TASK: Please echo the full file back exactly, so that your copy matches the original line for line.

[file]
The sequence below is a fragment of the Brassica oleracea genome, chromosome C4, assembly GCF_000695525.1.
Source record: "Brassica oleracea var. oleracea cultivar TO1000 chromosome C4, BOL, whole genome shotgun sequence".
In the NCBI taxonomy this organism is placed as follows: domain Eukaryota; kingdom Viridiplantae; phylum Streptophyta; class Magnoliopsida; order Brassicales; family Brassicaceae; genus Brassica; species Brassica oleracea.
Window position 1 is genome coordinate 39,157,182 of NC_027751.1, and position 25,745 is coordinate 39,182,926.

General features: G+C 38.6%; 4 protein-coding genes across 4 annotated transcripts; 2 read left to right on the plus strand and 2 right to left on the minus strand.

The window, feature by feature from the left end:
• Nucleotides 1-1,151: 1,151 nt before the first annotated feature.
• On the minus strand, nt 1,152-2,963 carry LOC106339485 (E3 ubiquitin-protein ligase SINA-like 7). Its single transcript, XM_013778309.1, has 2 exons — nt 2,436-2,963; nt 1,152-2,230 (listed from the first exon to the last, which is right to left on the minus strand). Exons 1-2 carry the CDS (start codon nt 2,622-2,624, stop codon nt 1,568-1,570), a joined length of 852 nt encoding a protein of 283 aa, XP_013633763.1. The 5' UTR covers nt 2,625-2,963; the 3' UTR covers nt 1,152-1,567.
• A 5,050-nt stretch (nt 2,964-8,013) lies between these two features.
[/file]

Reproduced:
The sequence below is a fragment of the Brassica oleracea genome, chromosome C4, assembly GCF_000695525.1.
Source record: "Brassica oleracea var. oleracea cultivar TO1000 chromosome C4, BOL, whole genome shotgun sequence".
In the NCBI taxonomy this organism is placed as follows: domain Eukaryota; kingdom Viridiplantae; phylum Streptophyta; class Magnoliopsida; order Brassicales; family Brassicaceae; genus Brassica; species Brassica oleracea.
Window position 1 is genome coordinate 39,157,182 of NC_027751.1, and position 25,745 is coordinate 39,182,926.

General features: G+C 38.6%; 4 protein-coding genes across 4 annotated transcripts; 2 read left to right on the plus strand and 2 right to left on the minus strand.

The window, feature by feature from the left end:
• Nucleotides 1-1,151: 1,151 nt before the first annotated feature.
• On the minus strand, nt 1,152-2,963 carry LOC106339485 (E3 ubiquitin-protein ligase SINA-like 7). Its single transcript, XM_013778309.1, has 2 exons — nt 2,436-2,963; nt 1,152-2,230 (listed from the first exon to the last, which is right to left on the minus strand). Exons 1-2 carry the CDS (start codon nt 2,622-2,624, stop codon nt 1,568-1,570), a joined length of 852 nt encoding a protein of 283 aa, XP_013633763.1. The 5' UTR covers nt 2,625-2,963; the 3' UTR covers nt 1,152-1,567.
• A 5,050-nt stretch (nt 2,964-8,013) lies between these two features.